It's several hours into 2018 and it's going pretty well so far!!  After ringing in the New Year, Mason and I stayed up until 3 am binge watching Haikyu!  There may have been tears. Such a good show.  Now I have to wait on my hands until the next season airs... or, take the plunge and read the manga.  I'm only a little nervous about joining another on-going fandom, due to how badly Bleach burned me. I would feel so much better if Haikyu! wasn't a Weekly Shounen Jump product.  I don't trust WSJ to treat its properties very well or to have the editorial spine to tell a popular mangaka that their ENDING IS TOO STUPID TO LIVE.  Lookin' at you, whoever edited Kubo-sensei and Kishimoto-sensei.

I ended 2017 arguing with people who are Wrong on the Internet (tm). Honestly, it wasn't bothersome that they were "wrong," because we were talking about the new Star Wars film, and I actually ADORE intelligent people who have serious, thoughtful criticisms of the things I love. I was raised Unitarian Universalist, debate is my RELIGION. Bring it!

But, in this case, it was bothersome because this person's strategy for arguing their point was, when they were failing to win, call people "gas lighters" and suggest that if they didn't get a 100% agreement on a point they would say people were being dismissive of them. (See, how, if I agree with you, you actually win and I lose and that's not how this works. That's not how any of this works.) 

What's particularly sad about this, is that this is someone I know in Real Life (tm), a former student of mine, whom I previously respected a great deal.  I got nothing for people who can't stand and fight, however. I mean, if you just want to shrug and say, "Meh, it didn't work for me."  I'm fine with that.  Lots of my friends fall in that category, but coming to my feed and INSISTING that I agree that it sucks? Fight me.  I mean, I presume that's why you came, right?

Before you ask, no, I didn't unfriend this person. I don't unfriend people for having a strident opinion or even for being kind of a dick about it. It's a do onto others thing for me, because OMG can I be a dick about my fannish opinions.  :-)  In fact, I think that if my fan clan had a coat of arms, its motto would be: FIGHT ME (in all caps). Let's be honest, I adore a good debate. (New caveat: so long as it is actually a debate.) Anyone of you who has ever seen me on a panel knows this to be a Truth of my life.

But, so that's how I rang out the year.  Then I stayed up too late consuming amazing anime, and this morning we took down the tree and all the decorations. The house always looks so sad and empty after the tree is gone, so we are consoling ourselves with mimosas (faux-mosa for Mason) and a nice chicken roast for dinner.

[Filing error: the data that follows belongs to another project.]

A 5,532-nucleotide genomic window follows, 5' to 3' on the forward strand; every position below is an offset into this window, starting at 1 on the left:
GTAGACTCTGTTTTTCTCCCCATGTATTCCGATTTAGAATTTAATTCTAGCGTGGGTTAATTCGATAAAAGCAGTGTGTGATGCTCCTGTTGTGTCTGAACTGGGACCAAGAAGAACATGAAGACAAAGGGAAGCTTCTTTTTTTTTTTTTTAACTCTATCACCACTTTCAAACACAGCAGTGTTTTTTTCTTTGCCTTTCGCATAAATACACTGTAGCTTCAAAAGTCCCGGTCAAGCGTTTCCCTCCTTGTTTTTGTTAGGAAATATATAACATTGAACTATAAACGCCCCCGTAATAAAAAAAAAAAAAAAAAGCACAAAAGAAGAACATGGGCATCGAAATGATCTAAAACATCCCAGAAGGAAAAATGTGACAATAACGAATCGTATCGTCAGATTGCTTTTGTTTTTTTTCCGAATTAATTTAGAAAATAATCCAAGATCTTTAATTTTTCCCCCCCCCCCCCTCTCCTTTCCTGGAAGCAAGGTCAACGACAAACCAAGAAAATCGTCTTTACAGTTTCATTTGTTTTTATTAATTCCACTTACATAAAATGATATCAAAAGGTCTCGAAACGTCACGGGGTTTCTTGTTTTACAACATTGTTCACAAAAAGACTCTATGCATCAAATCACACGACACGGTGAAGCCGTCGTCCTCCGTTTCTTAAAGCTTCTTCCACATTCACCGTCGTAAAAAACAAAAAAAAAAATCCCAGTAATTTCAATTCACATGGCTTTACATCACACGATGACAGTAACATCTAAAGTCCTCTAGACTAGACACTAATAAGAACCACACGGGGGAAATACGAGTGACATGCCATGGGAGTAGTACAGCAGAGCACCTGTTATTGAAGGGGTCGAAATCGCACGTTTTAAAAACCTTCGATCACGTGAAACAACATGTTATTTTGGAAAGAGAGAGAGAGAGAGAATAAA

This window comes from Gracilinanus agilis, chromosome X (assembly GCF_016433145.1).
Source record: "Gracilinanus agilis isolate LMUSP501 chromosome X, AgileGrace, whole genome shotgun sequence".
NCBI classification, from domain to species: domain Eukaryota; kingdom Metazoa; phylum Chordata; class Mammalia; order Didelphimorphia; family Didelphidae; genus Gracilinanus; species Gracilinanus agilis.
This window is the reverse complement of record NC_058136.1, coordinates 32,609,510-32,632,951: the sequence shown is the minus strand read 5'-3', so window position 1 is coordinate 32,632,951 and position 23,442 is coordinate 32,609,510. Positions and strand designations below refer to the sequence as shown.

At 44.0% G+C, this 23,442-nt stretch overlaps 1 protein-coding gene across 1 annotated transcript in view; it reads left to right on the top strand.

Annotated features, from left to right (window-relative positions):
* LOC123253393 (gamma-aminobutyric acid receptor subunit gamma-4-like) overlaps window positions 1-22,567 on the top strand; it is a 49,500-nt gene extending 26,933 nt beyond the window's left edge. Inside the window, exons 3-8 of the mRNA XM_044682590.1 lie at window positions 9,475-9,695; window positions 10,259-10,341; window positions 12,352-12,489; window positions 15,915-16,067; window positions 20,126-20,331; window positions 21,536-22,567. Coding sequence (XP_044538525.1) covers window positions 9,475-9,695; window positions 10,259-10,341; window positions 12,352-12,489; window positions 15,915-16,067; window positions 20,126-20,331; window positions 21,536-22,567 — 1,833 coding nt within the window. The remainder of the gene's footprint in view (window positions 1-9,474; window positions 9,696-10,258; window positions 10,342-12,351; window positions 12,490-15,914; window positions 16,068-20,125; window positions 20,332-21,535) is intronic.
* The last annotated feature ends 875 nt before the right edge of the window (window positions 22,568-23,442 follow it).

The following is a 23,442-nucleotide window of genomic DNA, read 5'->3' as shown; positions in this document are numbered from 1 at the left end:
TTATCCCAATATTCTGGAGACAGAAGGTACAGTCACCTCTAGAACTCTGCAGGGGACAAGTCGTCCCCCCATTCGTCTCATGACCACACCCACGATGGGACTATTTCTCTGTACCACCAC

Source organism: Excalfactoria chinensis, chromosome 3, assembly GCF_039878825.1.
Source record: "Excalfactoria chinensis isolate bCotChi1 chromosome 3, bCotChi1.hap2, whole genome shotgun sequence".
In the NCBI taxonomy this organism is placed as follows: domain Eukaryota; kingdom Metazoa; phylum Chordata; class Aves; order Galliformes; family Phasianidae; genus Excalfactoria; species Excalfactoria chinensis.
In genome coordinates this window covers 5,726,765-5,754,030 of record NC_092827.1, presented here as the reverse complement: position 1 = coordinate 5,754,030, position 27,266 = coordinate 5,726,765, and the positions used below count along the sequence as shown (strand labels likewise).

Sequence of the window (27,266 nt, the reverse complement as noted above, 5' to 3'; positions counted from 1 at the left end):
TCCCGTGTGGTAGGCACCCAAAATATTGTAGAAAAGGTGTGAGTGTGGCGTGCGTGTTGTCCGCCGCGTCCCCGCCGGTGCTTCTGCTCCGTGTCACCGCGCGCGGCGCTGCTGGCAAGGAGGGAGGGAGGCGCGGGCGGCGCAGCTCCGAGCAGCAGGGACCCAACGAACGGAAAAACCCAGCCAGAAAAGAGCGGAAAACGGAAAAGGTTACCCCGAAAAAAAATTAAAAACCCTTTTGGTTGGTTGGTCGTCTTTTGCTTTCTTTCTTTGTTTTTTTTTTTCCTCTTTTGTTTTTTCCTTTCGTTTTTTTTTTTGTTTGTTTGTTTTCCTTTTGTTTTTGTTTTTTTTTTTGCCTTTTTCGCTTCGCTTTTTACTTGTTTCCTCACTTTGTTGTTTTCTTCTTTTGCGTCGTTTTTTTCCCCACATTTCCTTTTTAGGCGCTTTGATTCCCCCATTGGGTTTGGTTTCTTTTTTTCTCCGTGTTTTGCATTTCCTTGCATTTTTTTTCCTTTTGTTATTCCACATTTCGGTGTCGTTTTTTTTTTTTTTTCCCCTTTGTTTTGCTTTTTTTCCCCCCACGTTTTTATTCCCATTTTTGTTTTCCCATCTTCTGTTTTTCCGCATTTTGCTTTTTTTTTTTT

We did our traditional pagan ritual of putting silver (dimes are our metaphorical substitute) outside our house and bringing it in on the morning of the New Year. The idea is supposed to be to encourage silver (both as a monetary thing, but also general prosperity) to flow into the house. We keep the dimes in a hidden cache in the heart of our home.  We've been collecting dimes from each year that we've done this (I found a 2017 dime last minute!), so we probably have twenty or thirty cents or so built up over the years.

Meanwhile, our cat has become an Internet junkie:

buttercup (our cat) trying to cat a mouse on an iPad

He will now come up to Shawn when she's reading on her Kindle and paw at it, hoping for his mouse game. Alas, it's only on the iPads, but of course we run get it for him when he does that. He has us well trained.






lydamorehouse: (nic & coffee)
Do you have big plans for tonight?

That's the question everyone is asking today. We _sort of_ do.  In our house, we traditionally stay up for (or, in years past, WAKE UP for) the ball dropping in New York City.  I find this tradition very strange, even though I participate in it, because America is so vast that we're in another time zone from New York City, so even though we tune in "live," we're watching something that was recorded "live" an hour earlier.  People in California and Hawaii have an even odder experience, I'd imagine, to say nothing of Puerto Rico and Guam.  

In past years, we've made Shawn's brother Mark's wild rice soup for New Year's Eve dinner.  We have made this particular soup because it calls for both ham and turkey, which we have in abundance in our freezer thanks to Thanksgiving and Christmas meals.  But, this year, we ended up making our batch of wild rice soup for a holiday party we were invited to.  We made that version vegetarian, so we COULD have chosen to have it again, but we decided to buck our own tradition this year and have steak and potato latkes.

Why latkes?  Well, first of all, they're yummy.  Secondly, I have this weird culinary issue with potato hash browns... as in I can NOT seem to make decently crispy ones.  No, seriously, I have tried everything you're about to suggest, I SWEAR. I once spent an entire week trying out different recipes and different tricks and every time, they were OKAY and edible, but just not what I wanted from my hash browns.  (What I want? Crispy on the outside, fluffy and white on the inside.)  Lots of people can do this outside of professional kitchens. My mother can. She made amazing hash brown my whole life. It's something with me. So, we decided that maybe what I need to do is make something hash brown like that really wasn't hash browns at all, with the hopes that I'd basically get what I'm looking for in a sideways manner.